Stabilisation clauses have attracted widespread criticism, particularly from non-governmental organisations (NGOs). NGOs have alleged that stabilisation clauses impair the ability of states to improve their environmental, health and safety and human rights regimes. In one high profile case involving the construction of a trans-national oil pipeline, international pressure forced investors to enter into a side letter agreement ensuring that they would not enforce stabilisation provisions in a manner which would prevent host states from improving their human rights legislation.

What bilateral/multilateral investment treaties may be relevant?

There are currently over 2,000 BITs in force. Although there is no standard form for BITs, many contain broadly similar protections. Many states have "model" BITs which form the basis for negotiation of new treaties.

  • MITs have also enjoyed great popularity in recent decades. Important MITs include:
  • the North American Free Trade Agreement (NAFTA) between Mexico, Canada and the US;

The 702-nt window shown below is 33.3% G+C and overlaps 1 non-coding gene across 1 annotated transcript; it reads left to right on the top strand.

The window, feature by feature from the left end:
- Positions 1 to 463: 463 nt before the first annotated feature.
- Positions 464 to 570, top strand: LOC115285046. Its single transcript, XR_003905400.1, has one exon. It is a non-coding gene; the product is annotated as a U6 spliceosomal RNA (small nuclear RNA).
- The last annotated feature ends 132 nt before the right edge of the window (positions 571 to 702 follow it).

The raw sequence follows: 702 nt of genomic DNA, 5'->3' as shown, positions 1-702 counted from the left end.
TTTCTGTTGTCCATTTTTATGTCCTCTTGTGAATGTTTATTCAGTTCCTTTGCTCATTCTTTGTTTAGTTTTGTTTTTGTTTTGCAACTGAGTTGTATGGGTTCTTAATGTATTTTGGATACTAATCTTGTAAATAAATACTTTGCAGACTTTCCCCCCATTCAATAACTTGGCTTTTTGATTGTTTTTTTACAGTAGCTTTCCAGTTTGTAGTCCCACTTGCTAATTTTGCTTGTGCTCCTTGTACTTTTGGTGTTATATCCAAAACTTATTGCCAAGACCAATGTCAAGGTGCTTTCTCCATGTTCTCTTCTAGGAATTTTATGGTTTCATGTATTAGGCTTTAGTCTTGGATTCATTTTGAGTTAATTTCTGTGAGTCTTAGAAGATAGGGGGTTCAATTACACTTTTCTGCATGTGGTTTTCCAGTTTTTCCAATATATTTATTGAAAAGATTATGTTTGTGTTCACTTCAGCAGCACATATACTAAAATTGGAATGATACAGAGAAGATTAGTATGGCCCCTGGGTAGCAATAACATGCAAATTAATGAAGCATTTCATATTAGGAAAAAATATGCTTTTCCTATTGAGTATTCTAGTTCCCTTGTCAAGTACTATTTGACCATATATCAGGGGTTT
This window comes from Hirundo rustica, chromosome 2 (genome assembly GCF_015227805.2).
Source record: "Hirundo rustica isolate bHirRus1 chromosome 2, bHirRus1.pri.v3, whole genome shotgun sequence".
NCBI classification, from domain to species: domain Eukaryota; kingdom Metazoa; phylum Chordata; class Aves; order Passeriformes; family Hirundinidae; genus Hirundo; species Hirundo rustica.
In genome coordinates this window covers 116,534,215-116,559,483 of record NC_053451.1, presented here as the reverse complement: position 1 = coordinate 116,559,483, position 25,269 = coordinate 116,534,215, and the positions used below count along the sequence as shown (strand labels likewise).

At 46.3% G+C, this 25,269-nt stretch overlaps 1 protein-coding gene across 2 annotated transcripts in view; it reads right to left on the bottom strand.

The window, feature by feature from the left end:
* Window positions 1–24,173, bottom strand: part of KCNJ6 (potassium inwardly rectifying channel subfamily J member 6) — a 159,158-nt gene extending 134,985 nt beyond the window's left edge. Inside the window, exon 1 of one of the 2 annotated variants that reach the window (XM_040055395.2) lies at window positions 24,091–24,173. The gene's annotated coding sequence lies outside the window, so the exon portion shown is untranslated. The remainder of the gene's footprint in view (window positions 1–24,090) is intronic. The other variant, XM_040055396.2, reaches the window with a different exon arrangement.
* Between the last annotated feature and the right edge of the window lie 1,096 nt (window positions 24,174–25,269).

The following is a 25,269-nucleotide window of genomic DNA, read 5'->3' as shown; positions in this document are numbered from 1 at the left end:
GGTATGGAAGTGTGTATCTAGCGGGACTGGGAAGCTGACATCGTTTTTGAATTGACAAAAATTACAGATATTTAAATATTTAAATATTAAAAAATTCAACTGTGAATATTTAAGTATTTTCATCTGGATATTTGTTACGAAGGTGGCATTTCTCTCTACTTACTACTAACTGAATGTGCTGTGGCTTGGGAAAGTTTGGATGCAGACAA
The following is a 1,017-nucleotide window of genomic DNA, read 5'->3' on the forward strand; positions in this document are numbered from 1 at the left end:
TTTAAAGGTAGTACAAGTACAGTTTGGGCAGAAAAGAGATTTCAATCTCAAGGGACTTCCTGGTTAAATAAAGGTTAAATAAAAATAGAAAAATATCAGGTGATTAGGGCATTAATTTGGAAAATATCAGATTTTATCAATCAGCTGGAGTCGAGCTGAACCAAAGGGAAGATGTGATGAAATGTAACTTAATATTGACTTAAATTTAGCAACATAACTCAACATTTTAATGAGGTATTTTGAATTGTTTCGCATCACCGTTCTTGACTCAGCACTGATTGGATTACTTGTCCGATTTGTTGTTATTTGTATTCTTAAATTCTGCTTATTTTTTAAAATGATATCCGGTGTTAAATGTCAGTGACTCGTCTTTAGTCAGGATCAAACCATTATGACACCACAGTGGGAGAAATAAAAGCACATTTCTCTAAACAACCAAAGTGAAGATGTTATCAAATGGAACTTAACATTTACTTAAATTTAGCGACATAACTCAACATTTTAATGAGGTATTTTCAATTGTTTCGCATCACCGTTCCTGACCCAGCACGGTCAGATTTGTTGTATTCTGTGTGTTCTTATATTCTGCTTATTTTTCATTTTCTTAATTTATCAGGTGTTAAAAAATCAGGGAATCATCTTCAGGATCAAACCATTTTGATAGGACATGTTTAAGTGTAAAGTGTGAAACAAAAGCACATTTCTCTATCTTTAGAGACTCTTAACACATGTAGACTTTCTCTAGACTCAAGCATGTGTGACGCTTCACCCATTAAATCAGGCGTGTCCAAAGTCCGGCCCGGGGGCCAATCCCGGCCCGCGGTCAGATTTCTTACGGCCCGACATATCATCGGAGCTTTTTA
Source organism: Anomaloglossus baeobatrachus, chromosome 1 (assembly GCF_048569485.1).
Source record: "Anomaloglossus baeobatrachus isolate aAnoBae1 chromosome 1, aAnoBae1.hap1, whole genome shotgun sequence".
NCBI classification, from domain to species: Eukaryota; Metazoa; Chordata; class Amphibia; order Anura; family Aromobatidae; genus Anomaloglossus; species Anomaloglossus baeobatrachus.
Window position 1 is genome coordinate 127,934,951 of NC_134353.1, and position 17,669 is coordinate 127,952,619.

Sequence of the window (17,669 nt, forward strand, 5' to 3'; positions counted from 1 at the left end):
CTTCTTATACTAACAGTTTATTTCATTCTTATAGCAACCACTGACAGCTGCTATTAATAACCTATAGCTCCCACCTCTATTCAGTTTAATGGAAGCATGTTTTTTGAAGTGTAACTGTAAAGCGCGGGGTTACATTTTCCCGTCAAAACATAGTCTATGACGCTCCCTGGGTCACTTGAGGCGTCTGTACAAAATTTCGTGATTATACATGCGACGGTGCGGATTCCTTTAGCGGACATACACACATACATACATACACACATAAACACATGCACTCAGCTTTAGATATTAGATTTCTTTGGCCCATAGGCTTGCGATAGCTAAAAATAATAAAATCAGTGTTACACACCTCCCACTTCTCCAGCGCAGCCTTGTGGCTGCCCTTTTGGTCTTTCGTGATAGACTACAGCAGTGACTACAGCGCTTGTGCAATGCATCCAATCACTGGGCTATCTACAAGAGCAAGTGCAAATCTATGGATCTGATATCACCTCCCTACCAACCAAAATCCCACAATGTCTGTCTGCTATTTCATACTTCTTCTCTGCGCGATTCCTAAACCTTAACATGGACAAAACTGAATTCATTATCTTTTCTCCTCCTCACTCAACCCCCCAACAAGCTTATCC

• the Association of South East Asian Nations (ASEAN) Agreement for the Promotion and Protection of Investments between Brunei, Cambodia, Indonesia, Laos, Malaysia, Myanmar, the Philippines, Singapore, Thailand and Vietnam;
  • the Colonia Investment Protocol of the Common Market of the Southern Cone (or Mercosur), between Argentina, Brazil, Paraguay and Uruguay; and
  • the Cartagena Free Trade Agreement between Columbia, Mexico and Venezuela.

These MITs provide protection for investors on a regional basis, seeking to encourage trade and mutual investment.

A significant MIT which provides investor protection on an industry rather than regional basis is the Energy Charter Treaty (ECT). The ECT entered into legal force in April 1998. To date the ECT has been signed or acceded to by 52 states, as well as the European Community and Euratom (the total number of its signatories is therefore 54). The ECT also currently grants "observer" status to 34 states, as well as to international organisations such as the World Bank and the World Trade Organisation. It provides for protections in relation to energy sector trade and investment.

2015 saw the text of the TPP agreed in early October. The TPP will be the world's largest free trade region. The original members, who comprise 40 per cent of the global economy, are Australia, Brunei, Canada, Chile, Japan, Malaysia, Mexico, New Zealand, Peru, Singapore, the United States of America and Vietnam. Negotiations for the TTIP, a free trade and investment deal between the US and the EU, are ongoing.